The Doctor noticed that David kept himself out of the question. He surely had not forgotten the past months, but he was trying to keep the distance to ensure that she assessed the matter without considering him. The problem was that he factored into a lot of her decisions, for better or for worse. The same had been true as the Ninth Doctor. So David's effort was not exactly going to work, but it was thinking along the right lines – trying to ensure that reason was applied as much as possible.

She slowly smiled. “You know, if I'd been alone or with someone who encouraged me in my old instinct of burying things that I didn't like to face, I might've answered one way. But... you're right. Some things, as much as you might be curious, aren't worth prying into. If the answer comes my way later on, we'll see.”

“Well, let's hope we've seen the last of that creature.”

“Yeah, but I suppose if I ever need a gravity well to throw something into, we know where to go.”

They shared a quiet chuckle. Peace was re-established between them. And not too soon, because Curie strolled in, looking for her favorite biscuits and to lick both their faces. Soon the Doctor was laughing – a big change from the first reaction to Curie's slobber.

But they were both avoiding talking about what the creature had said about David. It had described him as someone who would see his dearest wish destroyed before his very eyes.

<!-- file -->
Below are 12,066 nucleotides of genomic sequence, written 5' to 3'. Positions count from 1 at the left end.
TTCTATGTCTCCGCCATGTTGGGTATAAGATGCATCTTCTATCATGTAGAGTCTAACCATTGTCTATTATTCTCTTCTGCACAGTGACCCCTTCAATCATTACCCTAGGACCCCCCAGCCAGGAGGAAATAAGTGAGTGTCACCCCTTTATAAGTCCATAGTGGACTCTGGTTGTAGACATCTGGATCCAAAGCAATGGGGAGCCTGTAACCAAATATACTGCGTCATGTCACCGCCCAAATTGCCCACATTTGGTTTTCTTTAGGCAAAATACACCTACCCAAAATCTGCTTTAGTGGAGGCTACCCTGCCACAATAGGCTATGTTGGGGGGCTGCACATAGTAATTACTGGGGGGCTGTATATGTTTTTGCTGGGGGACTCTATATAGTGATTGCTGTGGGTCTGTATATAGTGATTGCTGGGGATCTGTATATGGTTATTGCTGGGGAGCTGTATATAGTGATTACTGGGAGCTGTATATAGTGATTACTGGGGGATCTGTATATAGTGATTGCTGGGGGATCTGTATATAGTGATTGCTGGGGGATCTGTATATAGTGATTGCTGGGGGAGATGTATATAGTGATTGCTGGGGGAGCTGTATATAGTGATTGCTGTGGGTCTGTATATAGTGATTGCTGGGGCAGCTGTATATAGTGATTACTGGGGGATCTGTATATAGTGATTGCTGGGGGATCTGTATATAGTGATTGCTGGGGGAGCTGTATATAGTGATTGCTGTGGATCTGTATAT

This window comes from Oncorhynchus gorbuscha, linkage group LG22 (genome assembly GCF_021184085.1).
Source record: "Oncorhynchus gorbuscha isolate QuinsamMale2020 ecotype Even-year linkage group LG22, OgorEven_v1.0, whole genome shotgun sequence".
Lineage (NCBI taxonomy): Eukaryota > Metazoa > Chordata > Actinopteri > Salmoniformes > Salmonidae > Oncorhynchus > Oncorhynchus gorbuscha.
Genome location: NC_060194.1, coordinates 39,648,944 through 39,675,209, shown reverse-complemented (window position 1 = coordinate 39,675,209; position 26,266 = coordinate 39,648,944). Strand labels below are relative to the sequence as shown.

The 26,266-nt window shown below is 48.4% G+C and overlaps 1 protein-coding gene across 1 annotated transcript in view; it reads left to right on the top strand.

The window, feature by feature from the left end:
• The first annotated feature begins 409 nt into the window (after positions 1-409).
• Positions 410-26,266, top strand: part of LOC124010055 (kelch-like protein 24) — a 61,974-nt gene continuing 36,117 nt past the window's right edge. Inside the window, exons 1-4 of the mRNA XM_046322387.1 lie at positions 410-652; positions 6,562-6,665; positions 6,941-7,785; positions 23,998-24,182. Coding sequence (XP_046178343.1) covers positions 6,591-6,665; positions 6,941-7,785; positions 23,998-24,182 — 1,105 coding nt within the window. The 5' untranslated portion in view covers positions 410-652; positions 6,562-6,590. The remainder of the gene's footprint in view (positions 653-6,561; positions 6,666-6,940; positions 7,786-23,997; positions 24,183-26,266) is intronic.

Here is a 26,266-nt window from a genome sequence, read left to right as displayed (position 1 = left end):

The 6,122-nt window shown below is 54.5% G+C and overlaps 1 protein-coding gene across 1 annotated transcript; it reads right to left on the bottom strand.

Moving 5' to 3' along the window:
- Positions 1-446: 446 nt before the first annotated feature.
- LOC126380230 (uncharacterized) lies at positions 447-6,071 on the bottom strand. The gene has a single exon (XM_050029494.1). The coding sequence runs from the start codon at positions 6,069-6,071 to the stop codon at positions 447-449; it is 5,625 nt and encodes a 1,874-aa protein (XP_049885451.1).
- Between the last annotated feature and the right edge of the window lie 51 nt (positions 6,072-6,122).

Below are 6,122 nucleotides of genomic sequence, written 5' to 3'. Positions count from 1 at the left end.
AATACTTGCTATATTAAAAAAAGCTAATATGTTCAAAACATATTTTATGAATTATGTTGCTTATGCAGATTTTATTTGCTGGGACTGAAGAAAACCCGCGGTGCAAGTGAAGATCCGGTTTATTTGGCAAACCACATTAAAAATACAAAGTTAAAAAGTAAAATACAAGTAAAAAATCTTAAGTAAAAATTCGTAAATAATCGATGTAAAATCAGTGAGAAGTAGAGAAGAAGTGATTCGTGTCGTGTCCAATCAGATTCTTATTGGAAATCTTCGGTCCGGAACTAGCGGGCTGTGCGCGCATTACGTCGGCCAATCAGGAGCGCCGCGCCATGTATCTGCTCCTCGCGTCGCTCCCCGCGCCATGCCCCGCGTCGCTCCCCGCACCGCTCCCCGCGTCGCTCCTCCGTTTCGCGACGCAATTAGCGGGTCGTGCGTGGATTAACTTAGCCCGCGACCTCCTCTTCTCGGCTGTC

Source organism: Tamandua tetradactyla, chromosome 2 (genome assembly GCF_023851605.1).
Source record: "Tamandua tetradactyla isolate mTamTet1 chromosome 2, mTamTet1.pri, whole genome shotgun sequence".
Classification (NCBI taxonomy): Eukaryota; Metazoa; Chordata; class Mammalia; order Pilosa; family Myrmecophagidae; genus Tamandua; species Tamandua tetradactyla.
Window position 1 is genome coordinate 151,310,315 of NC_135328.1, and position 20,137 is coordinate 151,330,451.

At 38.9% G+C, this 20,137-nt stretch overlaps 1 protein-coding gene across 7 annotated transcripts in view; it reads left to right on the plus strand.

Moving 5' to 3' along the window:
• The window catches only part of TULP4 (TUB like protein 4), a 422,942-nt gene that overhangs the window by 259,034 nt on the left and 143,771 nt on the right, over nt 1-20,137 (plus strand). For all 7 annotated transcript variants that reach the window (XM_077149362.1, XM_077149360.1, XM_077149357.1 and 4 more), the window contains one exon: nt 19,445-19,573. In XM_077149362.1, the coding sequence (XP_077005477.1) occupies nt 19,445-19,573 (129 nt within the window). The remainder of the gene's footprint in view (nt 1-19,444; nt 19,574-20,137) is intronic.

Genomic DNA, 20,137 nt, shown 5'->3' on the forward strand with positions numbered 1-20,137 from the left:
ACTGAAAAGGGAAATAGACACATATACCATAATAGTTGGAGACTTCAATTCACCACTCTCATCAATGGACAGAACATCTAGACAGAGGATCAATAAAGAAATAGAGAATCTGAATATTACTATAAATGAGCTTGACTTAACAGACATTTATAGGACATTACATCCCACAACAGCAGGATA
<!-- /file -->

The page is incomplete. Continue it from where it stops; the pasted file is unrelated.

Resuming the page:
Chapter Eight: The Gentle Disciplinarians

Comments

( 7 comments — Leave a comment )
bas_math_girl
Dec. 23rd, 2013 12:06 am (UTC)
You have to admire David for the way he always reacts to the Doctor; he's such a lovely bloke. And he didn't try to force that mortgage onto the Doctor...
tkel_paris
Dec. 23rd, 2013 09:16 pm (UTC)
Yes. And amen...
tardis_mole
Jan. 13th, 2014 06:06 pm (UTC)
I'm not sure I agree with the use of anoxia, rather than Hypoxia, here. Hypoxia is treatable. Anoxia is non-survivable or at the very least causes limb loss and organ failure. Other than that, anoxia is usually used to describe water that has no dissolved oxygen.

BTW, Private Mott wasn't in the Great War. He was in Palestine for the End of the Mandate. The Great War (WW1) ended more than a decade before Wilfred was born.

Where did David see a patient taken off life support? That's not done in England on grounds of 'mercy'. It's illegal here. If it was legal, people like me and Steven Hawking would have been murdered years ago. Under British law, the only reason life support is switched off is if the brain has no electrical activity, meaning brain death. Back in 2006 when this was set, it wasn't even legal in Belgium or the Netherlands either. I'm guessing he was in Switzerland, where they've had legal euthanasia for many years? Britain is, thankfully, a lot more civilised and considerate towards their sick and disabled.